Mys­te­ri­ous Ball trib­ute ap­pears in park


A paint­ing of car­toon­ist Mur­ray Ball’s leg­endary Dog char­ac­ter from Footrot Flats has ap­peared at an Auck­land dog park.

Ball died on Sun­day aged 78 af­ter suf­fer­ing from Alzheimer’s.

Since then a piece of graf­fiti art show­ing a sad look­ing Dog gaz­ing up at a lone star ap­peared on the side of a wa­ter reser­voir at Big King Re­serve in Three Kings.

The trib­ute is fit­ting given the park is dog friendly with an of­fleash ex­er­cise area.

The painter re­spon­si­ble, who wanted to re­main anony­mous, said he grew up with Footrot Flats and ‘‘shed a tear’’ while paint­ing it.

How­ever, be­cause the reser­voir was man­aged by Auck­land Coun­cil or­gan­i­sa­tion Water­care, he ac­cepted that the paint­ing may not be there long.

He was in­stead treat­ing it in the same way some­one would put ’’flow­ers on a grave’’.

The same artist was be­hind a grumpy cat mu­ral which ap­peared on the reser­voir in 2012 but was painted over by Water­care about six months af­ter it went up.

The artist reg­u­larly painted on the struc­ture and has said he liked to make his neigh­bour­hood look more in­ter­est­ing.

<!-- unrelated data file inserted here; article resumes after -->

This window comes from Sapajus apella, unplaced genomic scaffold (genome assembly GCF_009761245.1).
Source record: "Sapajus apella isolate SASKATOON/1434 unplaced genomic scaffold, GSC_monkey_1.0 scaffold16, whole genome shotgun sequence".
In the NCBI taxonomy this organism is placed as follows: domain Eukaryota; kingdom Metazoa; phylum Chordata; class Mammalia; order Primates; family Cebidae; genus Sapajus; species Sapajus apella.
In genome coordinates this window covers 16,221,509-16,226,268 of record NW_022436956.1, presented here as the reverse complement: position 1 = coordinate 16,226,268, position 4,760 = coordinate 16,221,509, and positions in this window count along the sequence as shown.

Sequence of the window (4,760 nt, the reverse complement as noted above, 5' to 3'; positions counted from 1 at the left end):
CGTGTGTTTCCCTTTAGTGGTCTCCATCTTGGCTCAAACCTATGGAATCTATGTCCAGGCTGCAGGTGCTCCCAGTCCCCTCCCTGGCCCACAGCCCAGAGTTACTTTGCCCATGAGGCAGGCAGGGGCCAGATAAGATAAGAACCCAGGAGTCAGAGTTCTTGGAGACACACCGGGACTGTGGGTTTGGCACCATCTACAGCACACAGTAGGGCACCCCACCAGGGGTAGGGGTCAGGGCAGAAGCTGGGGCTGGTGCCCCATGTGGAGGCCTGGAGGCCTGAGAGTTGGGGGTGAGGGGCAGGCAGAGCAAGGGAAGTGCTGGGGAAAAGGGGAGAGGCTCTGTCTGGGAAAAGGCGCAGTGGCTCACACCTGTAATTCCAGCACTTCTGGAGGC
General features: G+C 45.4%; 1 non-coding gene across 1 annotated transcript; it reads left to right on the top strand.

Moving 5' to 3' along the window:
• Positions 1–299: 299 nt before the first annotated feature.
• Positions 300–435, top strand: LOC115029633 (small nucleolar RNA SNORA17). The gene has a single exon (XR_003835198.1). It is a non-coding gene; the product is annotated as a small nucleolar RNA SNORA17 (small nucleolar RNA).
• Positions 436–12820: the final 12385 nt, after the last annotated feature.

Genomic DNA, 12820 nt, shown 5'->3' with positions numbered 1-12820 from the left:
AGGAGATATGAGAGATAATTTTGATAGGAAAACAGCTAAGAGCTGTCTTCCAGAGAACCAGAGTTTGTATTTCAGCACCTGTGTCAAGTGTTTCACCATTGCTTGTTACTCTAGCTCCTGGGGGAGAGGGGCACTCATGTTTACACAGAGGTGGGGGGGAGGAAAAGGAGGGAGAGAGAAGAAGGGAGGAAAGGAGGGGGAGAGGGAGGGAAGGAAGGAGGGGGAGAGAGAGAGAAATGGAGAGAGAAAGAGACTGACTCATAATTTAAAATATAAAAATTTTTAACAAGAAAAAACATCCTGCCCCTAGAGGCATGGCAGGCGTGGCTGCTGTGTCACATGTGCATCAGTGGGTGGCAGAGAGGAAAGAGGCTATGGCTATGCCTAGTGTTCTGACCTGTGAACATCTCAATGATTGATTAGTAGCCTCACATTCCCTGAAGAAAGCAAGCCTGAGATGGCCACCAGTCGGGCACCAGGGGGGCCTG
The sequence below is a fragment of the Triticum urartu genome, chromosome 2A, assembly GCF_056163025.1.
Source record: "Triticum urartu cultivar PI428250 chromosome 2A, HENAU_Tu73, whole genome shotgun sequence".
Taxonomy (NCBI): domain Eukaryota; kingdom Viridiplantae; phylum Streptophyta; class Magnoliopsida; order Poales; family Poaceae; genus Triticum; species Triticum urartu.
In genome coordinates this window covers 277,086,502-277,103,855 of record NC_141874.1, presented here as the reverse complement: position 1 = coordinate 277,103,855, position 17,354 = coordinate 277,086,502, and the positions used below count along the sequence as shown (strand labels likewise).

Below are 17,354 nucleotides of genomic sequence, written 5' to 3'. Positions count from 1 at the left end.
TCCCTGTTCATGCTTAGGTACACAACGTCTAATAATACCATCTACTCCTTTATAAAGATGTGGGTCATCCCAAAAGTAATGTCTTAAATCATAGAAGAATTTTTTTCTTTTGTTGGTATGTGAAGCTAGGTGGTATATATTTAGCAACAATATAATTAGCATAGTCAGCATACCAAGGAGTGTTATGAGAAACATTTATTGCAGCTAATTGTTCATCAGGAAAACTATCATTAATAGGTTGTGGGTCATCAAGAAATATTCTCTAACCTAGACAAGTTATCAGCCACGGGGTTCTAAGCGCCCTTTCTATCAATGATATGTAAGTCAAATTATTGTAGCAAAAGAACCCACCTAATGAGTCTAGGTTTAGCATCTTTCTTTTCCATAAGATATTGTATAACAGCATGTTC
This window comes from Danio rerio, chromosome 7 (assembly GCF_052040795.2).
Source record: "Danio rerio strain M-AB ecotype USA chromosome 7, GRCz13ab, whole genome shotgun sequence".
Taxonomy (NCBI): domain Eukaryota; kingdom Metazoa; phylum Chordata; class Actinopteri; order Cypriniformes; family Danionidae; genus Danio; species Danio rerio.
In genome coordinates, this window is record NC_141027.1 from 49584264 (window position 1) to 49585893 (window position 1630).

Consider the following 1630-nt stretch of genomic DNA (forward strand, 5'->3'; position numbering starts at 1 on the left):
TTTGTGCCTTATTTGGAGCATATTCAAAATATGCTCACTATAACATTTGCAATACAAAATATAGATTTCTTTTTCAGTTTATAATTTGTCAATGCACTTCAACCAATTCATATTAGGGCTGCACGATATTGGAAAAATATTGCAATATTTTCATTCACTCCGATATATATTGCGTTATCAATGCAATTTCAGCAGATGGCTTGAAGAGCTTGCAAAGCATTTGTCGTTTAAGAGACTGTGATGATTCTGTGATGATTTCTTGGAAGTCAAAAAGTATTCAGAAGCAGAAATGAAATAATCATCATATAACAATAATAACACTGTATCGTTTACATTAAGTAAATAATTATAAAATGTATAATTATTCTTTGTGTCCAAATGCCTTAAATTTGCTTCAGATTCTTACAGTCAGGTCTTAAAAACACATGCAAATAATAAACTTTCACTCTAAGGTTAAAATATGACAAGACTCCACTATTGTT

Three Kings res­i­dent and bor­der col­lie owner Grant Bayl­don said he was im­pressed with the trib­ute. He said it was fit­ting given the area used to be farmed, a his­tory which in­volves bor­der col­lie dogs. ‘‘The way the dog is look­ing up into the sky, it’s a great trib­ute to Mur­ray Ball who has been an im­por­tant part of New Zealand cul­tural his­tory,’’ Bayl­don said.

He said he was a fan of the grumpy cat piece as well and felt that it de­terred tag­ging, rather than en­cour­aged it.

‘‘The cat was just beau­ti­ful it was look­ing down grumpily at the nor­mally dozens of dogs play­ing un­der­neath it,’’ Bayl­don said.

‘‘My feel­ing is this im­proves the vis­ual ap­peal of the area.’’

Peter Row­ley, the man who voiced the dog in Footrot Flats, said the late car­toon­ist was ‘‘a bloody ge­nius’’. ‘‘He formed all these won­der­ful char­ac­ters, and gave an edge to the agrar­ian world of New Zealand that only he could imag­ine,’’ Row­ley said. ‘‘He was a very charis­matic man, and was quite sure of ev­ery­thing. I had a lot of re­spect for him - he was like (Charles) Schulz with Peanuts, you know? You felt his pres­ence - he was unique for this coun­try. There weren’t many Mur­ray Balls.’’

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